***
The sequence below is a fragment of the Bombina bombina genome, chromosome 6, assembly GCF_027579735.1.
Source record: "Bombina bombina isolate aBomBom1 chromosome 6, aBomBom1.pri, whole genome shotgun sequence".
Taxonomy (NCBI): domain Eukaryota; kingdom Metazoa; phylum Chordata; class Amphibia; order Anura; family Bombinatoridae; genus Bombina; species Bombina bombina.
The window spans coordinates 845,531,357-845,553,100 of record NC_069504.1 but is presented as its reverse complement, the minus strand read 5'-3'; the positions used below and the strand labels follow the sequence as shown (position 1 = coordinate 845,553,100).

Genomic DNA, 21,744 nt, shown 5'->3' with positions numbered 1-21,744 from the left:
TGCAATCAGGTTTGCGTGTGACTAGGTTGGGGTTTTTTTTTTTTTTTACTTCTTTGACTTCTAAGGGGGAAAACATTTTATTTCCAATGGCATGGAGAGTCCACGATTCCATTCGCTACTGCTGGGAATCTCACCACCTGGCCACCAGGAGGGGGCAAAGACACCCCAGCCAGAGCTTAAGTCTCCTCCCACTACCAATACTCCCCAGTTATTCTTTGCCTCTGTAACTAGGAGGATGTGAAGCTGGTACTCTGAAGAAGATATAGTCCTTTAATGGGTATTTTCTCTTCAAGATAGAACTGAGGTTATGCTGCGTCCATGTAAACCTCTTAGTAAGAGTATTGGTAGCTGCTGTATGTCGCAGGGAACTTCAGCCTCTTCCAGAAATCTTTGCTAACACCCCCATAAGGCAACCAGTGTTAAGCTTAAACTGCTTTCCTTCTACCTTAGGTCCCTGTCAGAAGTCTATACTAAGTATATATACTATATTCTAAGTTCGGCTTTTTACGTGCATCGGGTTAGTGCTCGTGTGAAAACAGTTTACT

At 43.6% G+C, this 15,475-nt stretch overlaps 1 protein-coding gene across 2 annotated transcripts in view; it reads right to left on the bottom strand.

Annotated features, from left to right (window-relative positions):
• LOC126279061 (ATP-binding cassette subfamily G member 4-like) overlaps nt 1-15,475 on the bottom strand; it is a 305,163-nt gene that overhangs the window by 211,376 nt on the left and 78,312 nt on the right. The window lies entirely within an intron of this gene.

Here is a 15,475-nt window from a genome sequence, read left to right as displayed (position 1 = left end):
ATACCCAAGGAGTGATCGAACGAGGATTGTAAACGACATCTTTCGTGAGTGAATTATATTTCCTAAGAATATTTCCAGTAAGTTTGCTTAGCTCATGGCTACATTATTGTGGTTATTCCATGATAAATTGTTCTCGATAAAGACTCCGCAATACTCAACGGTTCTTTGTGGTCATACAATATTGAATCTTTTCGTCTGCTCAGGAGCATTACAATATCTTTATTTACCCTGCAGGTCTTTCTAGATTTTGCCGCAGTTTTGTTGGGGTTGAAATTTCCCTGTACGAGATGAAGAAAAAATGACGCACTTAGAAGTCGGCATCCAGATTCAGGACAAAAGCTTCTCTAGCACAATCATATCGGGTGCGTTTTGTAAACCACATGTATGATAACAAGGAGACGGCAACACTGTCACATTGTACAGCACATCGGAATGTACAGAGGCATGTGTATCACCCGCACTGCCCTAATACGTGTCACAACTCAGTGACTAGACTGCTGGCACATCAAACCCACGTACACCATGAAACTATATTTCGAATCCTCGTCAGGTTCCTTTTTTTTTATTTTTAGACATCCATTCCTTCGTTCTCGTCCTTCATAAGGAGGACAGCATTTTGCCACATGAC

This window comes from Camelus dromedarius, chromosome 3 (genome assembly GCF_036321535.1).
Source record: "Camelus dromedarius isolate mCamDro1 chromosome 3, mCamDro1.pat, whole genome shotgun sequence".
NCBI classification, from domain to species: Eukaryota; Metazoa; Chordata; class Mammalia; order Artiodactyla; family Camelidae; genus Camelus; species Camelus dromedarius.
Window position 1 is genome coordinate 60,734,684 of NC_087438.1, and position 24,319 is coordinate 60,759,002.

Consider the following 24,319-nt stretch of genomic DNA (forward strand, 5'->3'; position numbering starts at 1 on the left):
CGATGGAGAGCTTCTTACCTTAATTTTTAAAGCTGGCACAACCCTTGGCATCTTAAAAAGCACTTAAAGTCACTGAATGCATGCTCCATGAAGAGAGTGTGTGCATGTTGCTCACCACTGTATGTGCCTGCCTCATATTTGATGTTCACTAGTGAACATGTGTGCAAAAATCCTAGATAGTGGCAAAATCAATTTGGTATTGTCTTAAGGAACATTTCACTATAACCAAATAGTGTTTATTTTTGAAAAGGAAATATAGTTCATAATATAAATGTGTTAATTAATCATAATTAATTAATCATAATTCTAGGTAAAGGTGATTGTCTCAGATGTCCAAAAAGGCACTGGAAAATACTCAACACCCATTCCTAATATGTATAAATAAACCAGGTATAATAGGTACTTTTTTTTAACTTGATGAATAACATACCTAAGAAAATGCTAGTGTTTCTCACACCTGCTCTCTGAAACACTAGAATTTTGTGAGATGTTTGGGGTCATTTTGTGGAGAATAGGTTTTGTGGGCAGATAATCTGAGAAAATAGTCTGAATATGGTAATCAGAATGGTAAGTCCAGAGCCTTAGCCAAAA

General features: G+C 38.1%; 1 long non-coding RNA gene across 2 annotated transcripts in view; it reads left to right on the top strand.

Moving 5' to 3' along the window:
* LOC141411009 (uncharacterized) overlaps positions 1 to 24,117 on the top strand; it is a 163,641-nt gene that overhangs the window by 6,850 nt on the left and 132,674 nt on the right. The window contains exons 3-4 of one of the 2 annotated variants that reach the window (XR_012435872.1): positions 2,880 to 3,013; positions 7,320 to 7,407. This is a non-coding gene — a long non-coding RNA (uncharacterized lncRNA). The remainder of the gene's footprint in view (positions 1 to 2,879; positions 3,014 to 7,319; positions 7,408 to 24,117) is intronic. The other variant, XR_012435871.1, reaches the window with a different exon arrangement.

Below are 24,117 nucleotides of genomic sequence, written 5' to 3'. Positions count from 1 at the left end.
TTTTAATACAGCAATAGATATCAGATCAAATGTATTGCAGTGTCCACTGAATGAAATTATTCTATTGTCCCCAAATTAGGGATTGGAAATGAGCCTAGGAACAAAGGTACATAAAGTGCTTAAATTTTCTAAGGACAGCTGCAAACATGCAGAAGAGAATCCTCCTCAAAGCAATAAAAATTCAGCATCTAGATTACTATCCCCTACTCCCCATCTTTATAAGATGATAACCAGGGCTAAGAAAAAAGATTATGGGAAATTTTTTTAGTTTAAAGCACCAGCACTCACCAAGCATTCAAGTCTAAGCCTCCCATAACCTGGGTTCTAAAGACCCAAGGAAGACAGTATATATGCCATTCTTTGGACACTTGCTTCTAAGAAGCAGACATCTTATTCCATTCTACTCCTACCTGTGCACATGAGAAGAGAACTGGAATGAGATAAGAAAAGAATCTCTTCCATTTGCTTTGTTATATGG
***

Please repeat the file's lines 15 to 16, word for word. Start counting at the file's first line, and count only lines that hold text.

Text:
Window position 1 is genome coordinate 60,734,684 of NC_087438.1, and position 24,319 is coordinate 60,759,002.

Consider the following 24,319-nt stretch of genomic DNA (forward strand, 5'->3'; position numbering starts at 1 on the left):